A Christmas Carol - Notes from the Director


We’ve performed Carol each holiday season since we opened the Blackfriars Playhouse in September of 2001.

As the Artistic Director of an internationally-renowned SHAKESPEARE company whose home is the world’s only re-creation of SHAKESPEARE’s indoor theatre, I always have to seek a delicate balance when making final decisions about which NON-Shakespeare titles we will produce. When it was time to make selections for our 2003 season (after doing Carol in 2001 and 2002), I knew that if we chose to do Carol three years in a row that we might be creating an expectation of doing it every year. I had plenty of people whispering and shouting different things in my ear:

“ Let’s not do that play AGAIN!”
“ It’s now a Blackfriars tradition, you can’t NOT do it!”
“ People are tired of seeing that play.”
“ People never tire of seeing that play.”

As I carefully considered all of our options and read every holiday show ever written, it really wasn’t very hard…simply put: I really LIKE the story Dickens wrote and I think it is a perfect match for our one-of-a-kind Playhouse where we are uniquely determined to keep Theatre of the Imagination alive and thriving in the twenty-first century.

We don’t do smoke machines, recorded sound effects, and special spooky lights. Rather than using modern technology to build a world of illusion (the way a film would do), we’re committed to using Renaissance staging conditions, this building, and great language to create theatre of the imagination. Shakespeare wrote plays that ask the audience to “make believe” they are in Egypt in one scene, and in Italy in the next. Cleopatra exiting followed by Caesar greeting Antony with “Welcome to Rome” immediately whisks that audience from one part of the world another with a just a simple phrase. Shakespeare’s plays don’t need big sets and fancy lights to tell their stories; all they need are great actors, those great words, and an audience willing to “make believe.” After this many years of doing A Christmas Carol, I’m absolutely convinced that Dickens’s story about Scrooge, the three ghosts, and getting a second chance works in the Blackfriars as wonderfully as our Shakespeare plays do.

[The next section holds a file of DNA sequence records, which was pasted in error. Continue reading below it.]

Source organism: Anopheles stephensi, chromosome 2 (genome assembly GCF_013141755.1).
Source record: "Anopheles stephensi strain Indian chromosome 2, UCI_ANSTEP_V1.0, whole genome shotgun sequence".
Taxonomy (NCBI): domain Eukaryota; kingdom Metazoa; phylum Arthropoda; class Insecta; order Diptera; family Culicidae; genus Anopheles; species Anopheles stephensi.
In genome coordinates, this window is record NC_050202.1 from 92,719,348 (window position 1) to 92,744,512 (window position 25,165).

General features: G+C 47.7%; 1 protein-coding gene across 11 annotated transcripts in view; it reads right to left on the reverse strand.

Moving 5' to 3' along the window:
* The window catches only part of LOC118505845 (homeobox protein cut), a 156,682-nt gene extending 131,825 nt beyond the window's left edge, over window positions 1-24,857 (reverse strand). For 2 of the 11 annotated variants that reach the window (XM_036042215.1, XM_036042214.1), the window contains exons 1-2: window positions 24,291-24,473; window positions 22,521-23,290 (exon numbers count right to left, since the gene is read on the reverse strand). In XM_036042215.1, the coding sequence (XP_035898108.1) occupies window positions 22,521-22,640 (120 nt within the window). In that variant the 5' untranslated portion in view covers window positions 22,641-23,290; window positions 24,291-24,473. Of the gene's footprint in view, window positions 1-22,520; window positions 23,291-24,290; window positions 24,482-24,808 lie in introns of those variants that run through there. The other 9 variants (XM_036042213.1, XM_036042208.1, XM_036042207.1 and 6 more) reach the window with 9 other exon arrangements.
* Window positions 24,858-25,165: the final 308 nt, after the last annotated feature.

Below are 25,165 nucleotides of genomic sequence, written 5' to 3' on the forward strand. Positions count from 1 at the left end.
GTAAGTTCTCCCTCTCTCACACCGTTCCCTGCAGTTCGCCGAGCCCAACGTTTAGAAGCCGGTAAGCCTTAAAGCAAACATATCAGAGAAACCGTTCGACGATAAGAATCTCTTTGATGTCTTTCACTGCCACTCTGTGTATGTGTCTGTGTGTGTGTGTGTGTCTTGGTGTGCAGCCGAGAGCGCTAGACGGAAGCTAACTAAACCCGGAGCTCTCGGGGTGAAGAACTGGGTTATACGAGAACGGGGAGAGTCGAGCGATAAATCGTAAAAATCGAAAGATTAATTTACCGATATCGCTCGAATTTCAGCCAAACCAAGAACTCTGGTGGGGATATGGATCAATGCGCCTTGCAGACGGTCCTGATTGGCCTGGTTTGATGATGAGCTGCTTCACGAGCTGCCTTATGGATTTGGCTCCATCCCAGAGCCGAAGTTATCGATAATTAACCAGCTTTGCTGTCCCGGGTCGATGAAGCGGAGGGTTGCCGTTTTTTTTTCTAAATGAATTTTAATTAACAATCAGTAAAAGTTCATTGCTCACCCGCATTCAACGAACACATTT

“ You’re crazy, dude! Dickens ain’t Shakespeare!”

Well, ya…you’re right.

Shakespeare wrote words for actors to deliver aloud to an audience. Sure, some of his plays were printed during his lifetime, but not many; Shakespeare wrote his words to be heard in live performance by hundreds of audience members at a pop. Dickens, on the other hand, wrote a short story to be read in solitude by individuals. But here’s the great equalizer: they both used words to ignite the fires of imagination.